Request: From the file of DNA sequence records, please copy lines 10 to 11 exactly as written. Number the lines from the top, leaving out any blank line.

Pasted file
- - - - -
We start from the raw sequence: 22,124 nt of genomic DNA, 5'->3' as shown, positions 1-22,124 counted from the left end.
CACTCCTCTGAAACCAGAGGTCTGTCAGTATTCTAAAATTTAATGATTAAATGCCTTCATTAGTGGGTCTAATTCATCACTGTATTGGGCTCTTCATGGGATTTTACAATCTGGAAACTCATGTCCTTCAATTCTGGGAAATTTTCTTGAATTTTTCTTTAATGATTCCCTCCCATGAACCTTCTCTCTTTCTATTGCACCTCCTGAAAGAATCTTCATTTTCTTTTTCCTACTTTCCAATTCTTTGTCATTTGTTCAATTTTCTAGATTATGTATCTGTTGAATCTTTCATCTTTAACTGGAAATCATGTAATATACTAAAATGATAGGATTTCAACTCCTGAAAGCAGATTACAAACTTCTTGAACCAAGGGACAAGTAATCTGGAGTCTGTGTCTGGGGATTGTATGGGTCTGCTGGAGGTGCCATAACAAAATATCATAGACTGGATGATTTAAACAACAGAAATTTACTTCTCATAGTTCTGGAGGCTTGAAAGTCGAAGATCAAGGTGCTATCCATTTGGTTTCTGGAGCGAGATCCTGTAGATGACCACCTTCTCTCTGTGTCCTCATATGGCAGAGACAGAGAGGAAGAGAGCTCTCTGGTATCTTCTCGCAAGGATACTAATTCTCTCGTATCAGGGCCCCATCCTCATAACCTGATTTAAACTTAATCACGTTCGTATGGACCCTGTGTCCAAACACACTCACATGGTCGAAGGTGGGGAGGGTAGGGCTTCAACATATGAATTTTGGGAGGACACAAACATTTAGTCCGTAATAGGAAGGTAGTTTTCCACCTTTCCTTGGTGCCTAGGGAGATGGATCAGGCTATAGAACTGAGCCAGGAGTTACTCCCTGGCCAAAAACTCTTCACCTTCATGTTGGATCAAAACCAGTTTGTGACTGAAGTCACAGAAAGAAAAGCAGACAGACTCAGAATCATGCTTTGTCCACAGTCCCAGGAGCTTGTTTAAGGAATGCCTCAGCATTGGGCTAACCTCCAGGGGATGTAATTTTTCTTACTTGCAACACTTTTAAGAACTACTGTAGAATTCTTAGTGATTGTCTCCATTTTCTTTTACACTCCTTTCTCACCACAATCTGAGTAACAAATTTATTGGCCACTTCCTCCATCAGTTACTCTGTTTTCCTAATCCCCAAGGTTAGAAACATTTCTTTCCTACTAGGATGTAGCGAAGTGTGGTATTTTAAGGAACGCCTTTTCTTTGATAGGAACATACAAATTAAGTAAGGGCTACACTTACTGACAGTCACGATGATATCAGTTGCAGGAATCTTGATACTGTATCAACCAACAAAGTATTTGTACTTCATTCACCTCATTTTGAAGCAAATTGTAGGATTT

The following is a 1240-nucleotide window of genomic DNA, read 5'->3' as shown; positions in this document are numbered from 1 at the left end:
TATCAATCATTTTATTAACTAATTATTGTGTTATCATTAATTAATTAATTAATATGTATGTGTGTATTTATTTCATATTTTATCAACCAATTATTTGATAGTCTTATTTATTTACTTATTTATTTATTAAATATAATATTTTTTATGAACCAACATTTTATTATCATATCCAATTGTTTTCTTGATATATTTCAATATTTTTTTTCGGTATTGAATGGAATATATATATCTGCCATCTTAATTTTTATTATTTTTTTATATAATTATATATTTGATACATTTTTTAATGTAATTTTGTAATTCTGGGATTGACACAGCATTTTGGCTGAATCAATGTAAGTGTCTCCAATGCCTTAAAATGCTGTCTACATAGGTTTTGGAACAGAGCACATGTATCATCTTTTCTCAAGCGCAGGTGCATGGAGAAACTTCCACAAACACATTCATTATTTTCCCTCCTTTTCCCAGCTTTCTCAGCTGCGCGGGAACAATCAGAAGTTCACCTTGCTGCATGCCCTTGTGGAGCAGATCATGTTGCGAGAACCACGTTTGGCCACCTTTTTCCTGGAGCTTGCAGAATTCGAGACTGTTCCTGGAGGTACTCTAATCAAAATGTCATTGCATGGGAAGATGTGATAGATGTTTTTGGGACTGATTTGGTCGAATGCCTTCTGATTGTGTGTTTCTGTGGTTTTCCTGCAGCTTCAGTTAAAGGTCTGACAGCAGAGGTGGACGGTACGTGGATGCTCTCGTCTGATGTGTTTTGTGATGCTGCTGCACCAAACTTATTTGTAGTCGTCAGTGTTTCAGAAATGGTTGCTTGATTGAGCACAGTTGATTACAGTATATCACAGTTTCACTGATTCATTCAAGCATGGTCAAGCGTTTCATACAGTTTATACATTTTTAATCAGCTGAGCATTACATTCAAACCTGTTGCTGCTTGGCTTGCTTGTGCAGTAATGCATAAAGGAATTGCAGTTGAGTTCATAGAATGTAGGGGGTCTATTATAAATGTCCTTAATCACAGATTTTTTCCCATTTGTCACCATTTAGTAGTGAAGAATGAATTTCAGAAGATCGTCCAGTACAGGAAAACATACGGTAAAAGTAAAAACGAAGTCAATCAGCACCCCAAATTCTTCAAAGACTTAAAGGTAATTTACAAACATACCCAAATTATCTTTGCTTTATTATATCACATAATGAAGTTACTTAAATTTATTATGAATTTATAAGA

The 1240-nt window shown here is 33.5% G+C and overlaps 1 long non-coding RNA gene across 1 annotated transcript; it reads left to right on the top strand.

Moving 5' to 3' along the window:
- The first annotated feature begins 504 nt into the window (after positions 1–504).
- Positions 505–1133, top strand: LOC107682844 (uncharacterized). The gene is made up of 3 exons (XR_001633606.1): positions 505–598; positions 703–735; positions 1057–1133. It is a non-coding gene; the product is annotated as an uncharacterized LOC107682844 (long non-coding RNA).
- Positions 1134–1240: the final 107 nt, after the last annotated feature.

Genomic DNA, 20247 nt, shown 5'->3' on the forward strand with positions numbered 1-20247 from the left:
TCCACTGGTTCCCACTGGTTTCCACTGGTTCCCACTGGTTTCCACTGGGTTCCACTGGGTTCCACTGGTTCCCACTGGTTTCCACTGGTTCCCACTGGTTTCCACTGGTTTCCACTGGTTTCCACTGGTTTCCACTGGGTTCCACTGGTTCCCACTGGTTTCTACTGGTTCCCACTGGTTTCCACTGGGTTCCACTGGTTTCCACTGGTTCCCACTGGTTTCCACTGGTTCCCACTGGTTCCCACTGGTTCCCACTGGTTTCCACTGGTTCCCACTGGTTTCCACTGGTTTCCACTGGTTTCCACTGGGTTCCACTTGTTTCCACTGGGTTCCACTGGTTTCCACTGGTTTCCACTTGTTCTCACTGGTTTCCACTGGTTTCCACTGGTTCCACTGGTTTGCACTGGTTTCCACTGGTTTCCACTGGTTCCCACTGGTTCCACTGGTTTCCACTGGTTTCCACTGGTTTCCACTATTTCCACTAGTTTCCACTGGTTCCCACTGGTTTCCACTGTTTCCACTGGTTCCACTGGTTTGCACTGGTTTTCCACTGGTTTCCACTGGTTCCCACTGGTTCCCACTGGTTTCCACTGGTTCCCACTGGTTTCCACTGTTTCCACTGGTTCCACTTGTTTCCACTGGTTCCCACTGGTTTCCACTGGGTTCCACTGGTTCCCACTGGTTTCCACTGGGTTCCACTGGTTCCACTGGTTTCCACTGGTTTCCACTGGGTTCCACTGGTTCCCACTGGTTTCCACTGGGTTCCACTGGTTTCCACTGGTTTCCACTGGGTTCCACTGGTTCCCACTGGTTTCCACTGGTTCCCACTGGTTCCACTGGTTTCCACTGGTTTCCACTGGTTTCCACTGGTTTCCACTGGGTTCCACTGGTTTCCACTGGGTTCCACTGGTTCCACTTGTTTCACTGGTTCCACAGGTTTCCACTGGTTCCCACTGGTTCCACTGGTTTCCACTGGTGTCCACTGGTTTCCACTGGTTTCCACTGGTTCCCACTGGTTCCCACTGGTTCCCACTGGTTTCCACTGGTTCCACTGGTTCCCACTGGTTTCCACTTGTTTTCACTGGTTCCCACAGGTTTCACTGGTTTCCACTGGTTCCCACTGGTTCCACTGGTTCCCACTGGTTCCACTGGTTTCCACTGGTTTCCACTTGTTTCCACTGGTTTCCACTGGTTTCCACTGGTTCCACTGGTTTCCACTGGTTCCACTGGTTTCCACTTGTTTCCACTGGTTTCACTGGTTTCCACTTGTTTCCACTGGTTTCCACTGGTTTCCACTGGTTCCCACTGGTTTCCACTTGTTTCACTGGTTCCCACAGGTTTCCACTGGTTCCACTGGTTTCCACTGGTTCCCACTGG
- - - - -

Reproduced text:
Genomic DNA, 20247 nt, shown 5'->3' on the forward strand with positions numbered 1-20247 from the left:
TCCACTGGTTCCCACTGGTTTCCACTGGTTCCCACTGGTTTCCACTGGGTTCCACTGGGTTCCACTGGTTCCCACTGGTTTCCACTGGTTCCCACTGGTTTCCACTGGTTTCCACTGGTTTCCACTGGTTTCCACTGGGTTCCACTGGTTCCCACTGGTTTCTACTGGTTCCCACTGGTTTCCACTGGGTTCCACTGGTTTCCACTGGTTCCCACTGGTTTCCACTGGTTCCCACTGGTTCCCACTGGTTCCCACTGGTTTCCACTGGTTCCCACTGGTTTCCACTGGTTTCCACTGGTTTCCACTGGGTTCCACTTGTTTCCACTGGGTTCCACTGGTTTCCACTGGTTTCCACTTGTTCTCACTGGTTTCCACTGGTTTCCACTGGTTCCACTGGTTTGCACTGGTTTCCACTGGTTTCCACTGGTTCCCACTGGTTCCACTGGTTTCCACTGGTTTCCACTGGTTTCCACTATTTCCACTAGTTTCCACTGGTTCCCACTGGTTTCCACTGTTTCCACTGGTTCCACTGGTTTGCACTGGTTTTCCACTGGTTTCCACTGGTTCCCACTGGTTCCCACTGGTTTCCACTGGTTCCCACTGGTTTCCACTGTTTCCACTGGTTCCACTTGTTTCCACTGGTTCCCACTGGTTTCCACTGGGTTCCACTGGTTCCCACTGGTTTCCACTGGGTTCCACTGGTTCCACTGGTTTCCACTGGTTTCCACTGGGTTCCACTGGTTCCCACTGGTTTCCACTGGGTTCCACTGGTTTCCACTGGTTTCCACTGGGTTCCACTGGTTCCCACTGGTTTCCACTGGTTCCCACTGGTTCCACTGGTTTCCACTGGTTTCCACTGGTTTCCACTGGTTTCCACTGGGTTCCACTGGTTTCCACTGGGTTCCACTGGTTCCACTTGTTTCACTGGTTCCACAGGTTTCCACTGGTTCCCACTGGTTCCACTGGTTTCCACTGGTGTCCACTGGTTTCCACTGGTTTCCACTGGTTCCCACTGGTTCCCACTGGTTCCCACTGGTTTCCACTGGTTCCACTGGTTCCCACTGGTTTCCACTTGTTTTCACTGGTTCCCACAGGTTTCACTGGTTTCCACTGGTTCCCACTGGTTCCACTGGTTCCCACTGGTTCCACTGGTTTCCACTGGTTTCCACTTGTTTCCACTGGTTTCCACTGGTTTCCACTGGTTCCACTGGTTTCCACTGGTTCCACTGGTTTCCACTTGTTTCCACTGGTTTCACTGGTTTCCACTTGTTTCCACTGGTTTCCACTGGTTTCCACTGGTTCCCACTGGTTTCCACTTGTTTCACTGGTTCCCACAGGTTTCCACTGGTTCCACTGGTTTCCACTGGTTCCCACTGG